By Nicki - posted on September 22, 2021

Energy Tariffs & Switching During Uncertain Times

In August 2021, Ofgem announced the highest-ever rise in the Energy Price Cap, which is a limit set for what energy suppliers can charge customers on Standard Variable tariffs (SVT). The cap is usually reviewed twice a year and adjusted in October and April. During normal times, these Standard Variable tariffs are often the most expensive deals for customers. But these are not normal times.  

A recent surge in wholesale energy prices have led to energy suppliers putting up their fixed-term tariffs, whose prices are not regulated in the same way by Ofgem.  

The gas price rise is being blamed on depleted stocks after last year’s long winter, high demand and reduced supply from Russia. As for electricity, a key cable between the UK and France caught fire this September, reducing supply from overseas until it can be restored (likely by March 2022), and low wind speeds in the North Sea have further reduced electricity supplies. 

These events have meant that tariffs affected by the Energy Price Cap may be more competitive than expected. It’s also meant that numerous small energy suppliers are unable to keep their businesses afloat when selling energy to customers for less than the purchase price. People’s Energy, Utility Point, PfP Energy and MoneyPlus Energy are just a few of the suppliers who have recently ceased trading. Many more are likely to fail by the end of the year.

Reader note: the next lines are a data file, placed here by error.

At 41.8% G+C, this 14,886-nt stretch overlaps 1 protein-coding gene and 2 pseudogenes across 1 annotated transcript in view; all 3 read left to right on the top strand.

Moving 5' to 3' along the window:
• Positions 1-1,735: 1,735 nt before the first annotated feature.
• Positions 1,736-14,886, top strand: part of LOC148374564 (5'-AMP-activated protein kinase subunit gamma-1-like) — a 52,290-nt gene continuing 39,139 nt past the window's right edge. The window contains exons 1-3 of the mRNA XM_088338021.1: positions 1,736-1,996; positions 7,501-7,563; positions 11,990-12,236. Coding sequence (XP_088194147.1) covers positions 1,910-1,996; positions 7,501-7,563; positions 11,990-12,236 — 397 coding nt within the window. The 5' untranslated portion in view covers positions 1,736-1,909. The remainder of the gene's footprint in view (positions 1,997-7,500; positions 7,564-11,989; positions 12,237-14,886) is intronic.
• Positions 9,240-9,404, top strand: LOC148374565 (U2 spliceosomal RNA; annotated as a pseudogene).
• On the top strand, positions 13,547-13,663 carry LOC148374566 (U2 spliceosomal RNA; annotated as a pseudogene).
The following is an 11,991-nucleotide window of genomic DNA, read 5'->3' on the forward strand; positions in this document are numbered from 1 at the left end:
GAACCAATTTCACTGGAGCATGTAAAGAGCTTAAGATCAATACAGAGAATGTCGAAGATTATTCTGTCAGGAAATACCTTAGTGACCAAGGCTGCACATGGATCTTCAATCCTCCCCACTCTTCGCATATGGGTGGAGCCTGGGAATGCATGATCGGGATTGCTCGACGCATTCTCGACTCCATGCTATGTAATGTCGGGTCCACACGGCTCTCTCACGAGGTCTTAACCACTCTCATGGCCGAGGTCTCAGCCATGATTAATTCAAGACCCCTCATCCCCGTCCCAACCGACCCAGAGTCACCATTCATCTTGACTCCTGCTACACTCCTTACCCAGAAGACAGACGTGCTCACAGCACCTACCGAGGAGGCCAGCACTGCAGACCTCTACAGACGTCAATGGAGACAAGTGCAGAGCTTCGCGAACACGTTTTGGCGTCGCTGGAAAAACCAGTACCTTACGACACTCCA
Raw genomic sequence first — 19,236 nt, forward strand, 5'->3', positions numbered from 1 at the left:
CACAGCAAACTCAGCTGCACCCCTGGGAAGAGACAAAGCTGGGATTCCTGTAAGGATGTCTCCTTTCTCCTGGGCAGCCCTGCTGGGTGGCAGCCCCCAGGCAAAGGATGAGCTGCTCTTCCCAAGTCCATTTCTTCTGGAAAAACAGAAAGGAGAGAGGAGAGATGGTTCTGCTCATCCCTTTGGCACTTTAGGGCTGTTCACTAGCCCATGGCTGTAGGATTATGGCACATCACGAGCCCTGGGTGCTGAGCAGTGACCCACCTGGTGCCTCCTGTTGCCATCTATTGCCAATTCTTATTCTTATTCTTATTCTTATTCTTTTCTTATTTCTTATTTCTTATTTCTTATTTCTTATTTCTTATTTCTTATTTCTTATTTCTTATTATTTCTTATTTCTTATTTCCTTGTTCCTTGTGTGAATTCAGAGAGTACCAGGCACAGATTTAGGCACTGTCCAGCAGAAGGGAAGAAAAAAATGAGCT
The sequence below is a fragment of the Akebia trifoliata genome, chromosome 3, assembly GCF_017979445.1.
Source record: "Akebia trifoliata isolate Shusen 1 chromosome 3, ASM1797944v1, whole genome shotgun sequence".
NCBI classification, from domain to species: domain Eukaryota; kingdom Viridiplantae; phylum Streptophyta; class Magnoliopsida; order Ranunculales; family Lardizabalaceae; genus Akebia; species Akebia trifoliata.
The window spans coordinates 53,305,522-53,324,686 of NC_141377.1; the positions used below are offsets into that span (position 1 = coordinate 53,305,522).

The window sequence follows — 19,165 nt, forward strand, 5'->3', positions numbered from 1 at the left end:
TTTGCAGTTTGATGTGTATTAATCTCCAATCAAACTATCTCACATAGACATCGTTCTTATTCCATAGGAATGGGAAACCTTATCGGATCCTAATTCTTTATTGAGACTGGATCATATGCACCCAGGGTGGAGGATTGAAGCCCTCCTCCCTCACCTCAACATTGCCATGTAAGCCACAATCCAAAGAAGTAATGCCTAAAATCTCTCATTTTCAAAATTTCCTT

Comparing energy tariffs to ensure you’re on the best deal is still possible but must be carefully considered given the current market volatility. The best deal for you today won’t necessarily be the same one a few months down the line, so review your options regularly.  

If your supplier goes bust, Ofgem will appoint a new supplier to take over. Wait until the new supplier contacts you before considering switching tariffs. Your energy will not be cut off as a result of your supplier going out of business.  

Whilst the situation around us unfolds, reduce your energy costs in other ways: 

  1. Conserve energy by keeping showers short, getting the best out of your heating and hot water controls, and using your appliances, such as washing machines, efficiently. (For more tips, check out this Save Money article.) 
  1. Trap the heat where it’s needed by installing insulation and draught-proofing or by replacing single-glazed windows and old wooden doors. Ask about grants for these home improvements, as well as heating upgrades. (Learn more about heating sensibly and keeping the heat in this Keep Warm article.) 
  1. Apply for customer support. Check if you’re eligible for the £140 Warm Home Discount with your energy supplier. If you’re facing financial hardship, seek support immediately and notify your supplier. 

Contact our in-house energy experts for advice and practical support. We’re here to help.